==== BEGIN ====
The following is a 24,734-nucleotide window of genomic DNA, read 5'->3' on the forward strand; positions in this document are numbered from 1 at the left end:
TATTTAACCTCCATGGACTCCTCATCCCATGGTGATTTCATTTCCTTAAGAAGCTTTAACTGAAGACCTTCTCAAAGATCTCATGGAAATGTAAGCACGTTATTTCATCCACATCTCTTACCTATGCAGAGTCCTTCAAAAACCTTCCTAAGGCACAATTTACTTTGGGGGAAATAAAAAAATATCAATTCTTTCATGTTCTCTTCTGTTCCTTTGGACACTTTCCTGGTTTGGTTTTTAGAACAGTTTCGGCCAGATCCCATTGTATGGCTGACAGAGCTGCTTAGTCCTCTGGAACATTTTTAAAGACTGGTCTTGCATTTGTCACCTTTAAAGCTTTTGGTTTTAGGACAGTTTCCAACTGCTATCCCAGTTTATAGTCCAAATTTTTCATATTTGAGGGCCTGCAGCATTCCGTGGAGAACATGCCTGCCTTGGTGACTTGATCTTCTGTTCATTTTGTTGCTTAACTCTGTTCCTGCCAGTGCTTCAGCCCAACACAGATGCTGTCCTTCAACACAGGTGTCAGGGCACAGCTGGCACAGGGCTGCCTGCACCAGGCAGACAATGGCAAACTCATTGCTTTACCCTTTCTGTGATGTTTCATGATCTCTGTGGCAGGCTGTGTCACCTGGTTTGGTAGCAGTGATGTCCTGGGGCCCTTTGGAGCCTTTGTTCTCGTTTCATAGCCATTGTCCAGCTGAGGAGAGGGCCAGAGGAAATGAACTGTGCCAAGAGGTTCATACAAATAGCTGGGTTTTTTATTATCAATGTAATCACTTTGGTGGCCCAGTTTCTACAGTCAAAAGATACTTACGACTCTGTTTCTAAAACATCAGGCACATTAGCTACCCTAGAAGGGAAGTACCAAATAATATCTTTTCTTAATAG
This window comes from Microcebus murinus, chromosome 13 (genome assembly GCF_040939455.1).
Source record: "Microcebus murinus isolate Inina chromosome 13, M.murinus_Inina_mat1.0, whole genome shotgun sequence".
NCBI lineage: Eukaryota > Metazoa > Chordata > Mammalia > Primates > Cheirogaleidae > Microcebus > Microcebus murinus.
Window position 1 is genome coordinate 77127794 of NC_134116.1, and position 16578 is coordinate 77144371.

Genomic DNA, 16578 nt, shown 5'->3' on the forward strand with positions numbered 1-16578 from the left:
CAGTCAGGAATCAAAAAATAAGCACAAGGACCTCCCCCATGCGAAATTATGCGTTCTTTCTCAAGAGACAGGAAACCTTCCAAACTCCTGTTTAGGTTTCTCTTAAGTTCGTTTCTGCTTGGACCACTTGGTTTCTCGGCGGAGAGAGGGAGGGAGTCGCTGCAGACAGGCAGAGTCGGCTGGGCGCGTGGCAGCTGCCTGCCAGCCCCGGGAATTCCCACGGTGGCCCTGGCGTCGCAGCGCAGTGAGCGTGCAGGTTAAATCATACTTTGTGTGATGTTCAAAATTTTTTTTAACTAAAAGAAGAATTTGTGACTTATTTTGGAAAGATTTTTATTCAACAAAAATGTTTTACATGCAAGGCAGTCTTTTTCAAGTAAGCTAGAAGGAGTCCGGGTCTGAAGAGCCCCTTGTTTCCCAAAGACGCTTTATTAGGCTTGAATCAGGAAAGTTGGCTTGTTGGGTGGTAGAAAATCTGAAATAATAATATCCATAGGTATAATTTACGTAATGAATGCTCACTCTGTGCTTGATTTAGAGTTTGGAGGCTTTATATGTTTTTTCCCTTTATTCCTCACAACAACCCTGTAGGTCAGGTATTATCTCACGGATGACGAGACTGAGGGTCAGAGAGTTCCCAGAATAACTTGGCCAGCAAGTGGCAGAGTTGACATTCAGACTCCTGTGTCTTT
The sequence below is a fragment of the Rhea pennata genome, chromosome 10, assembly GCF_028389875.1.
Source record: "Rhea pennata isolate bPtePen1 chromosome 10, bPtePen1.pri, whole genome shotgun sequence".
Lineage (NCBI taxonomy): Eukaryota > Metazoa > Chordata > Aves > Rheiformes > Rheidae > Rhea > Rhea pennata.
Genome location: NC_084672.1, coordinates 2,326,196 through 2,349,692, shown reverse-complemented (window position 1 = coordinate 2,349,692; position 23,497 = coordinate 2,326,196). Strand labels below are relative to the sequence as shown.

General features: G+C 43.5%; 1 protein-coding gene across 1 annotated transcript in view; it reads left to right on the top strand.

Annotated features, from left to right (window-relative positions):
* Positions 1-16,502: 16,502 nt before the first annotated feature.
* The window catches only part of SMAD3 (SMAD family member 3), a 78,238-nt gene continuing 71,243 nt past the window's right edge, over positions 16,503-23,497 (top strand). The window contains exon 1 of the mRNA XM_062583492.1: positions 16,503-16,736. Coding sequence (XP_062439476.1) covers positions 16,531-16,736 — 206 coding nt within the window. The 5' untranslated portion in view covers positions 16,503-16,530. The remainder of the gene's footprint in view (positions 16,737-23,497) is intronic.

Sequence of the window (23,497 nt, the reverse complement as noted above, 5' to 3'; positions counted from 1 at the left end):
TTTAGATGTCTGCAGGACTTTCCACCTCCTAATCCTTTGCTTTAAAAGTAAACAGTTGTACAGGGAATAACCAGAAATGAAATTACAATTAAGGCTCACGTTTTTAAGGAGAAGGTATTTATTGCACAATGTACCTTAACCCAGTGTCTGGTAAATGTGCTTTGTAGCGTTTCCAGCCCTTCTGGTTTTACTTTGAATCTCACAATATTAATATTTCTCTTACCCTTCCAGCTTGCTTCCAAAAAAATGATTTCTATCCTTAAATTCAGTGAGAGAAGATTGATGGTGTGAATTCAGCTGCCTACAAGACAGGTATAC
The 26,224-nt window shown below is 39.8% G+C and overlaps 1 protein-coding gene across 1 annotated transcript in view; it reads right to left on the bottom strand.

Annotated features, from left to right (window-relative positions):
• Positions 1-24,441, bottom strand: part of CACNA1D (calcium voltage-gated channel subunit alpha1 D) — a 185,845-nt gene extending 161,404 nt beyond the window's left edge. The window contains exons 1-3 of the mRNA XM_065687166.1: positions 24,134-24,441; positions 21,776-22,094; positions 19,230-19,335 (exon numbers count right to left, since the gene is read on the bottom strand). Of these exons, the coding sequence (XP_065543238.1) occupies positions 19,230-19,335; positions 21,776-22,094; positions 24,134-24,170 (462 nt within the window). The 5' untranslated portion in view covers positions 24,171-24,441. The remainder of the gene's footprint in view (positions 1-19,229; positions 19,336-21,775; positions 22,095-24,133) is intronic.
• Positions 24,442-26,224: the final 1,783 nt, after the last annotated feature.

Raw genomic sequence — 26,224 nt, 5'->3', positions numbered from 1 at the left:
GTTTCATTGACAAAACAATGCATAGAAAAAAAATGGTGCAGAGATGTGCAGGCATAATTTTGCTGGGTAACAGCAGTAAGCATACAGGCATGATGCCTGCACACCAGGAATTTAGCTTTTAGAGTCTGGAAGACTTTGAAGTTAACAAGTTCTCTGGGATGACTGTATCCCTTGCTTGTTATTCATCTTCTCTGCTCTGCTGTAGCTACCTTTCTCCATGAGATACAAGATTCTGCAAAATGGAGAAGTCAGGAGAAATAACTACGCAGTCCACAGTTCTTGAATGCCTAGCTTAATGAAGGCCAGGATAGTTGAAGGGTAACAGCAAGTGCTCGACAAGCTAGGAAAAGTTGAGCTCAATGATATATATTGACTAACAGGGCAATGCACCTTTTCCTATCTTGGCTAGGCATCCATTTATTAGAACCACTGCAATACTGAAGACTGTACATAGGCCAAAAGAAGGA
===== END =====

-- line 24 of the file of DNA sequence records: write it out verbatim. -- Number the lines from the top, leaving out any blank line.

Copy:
GTTTCATTGACAAAACAATGCATAGAAAAAAAATGGTGCAGAGATGTGCAGGCATAATTTTGCTGGGTAACAGCAGTAAGCATACAGGCATGATGCCTGCACACCAGGAATTTAGCTTTTAGAGTCTGGAAGACTTTGAAGTTAACAAGTTCTCTGGGATGACTGTATCCCTTGCTTGTTATTCATCTTCTCTGCTCTGCTGTAGCTACCTTTCTCCATGAGATACAAGATTCTGCAAAATGGAGAAGTCAGGAGAAATAACTACGCAGTCCACAGTTCTTGAATGCCTAGCTTAATGAAGGCCAGGATAGTTGAAGGGTAACAGCAAGTGCTCGACAAGCTAGGAAAAGTTGAGCTCAATGATATATATTGACTAACAGGGCAATGCACCTTTTCCTATCTTGGCTAGGCATCCATTTATTAGAACCACTGCAATACTGAAGACTGTACATAGGCCAAAAGAAGGA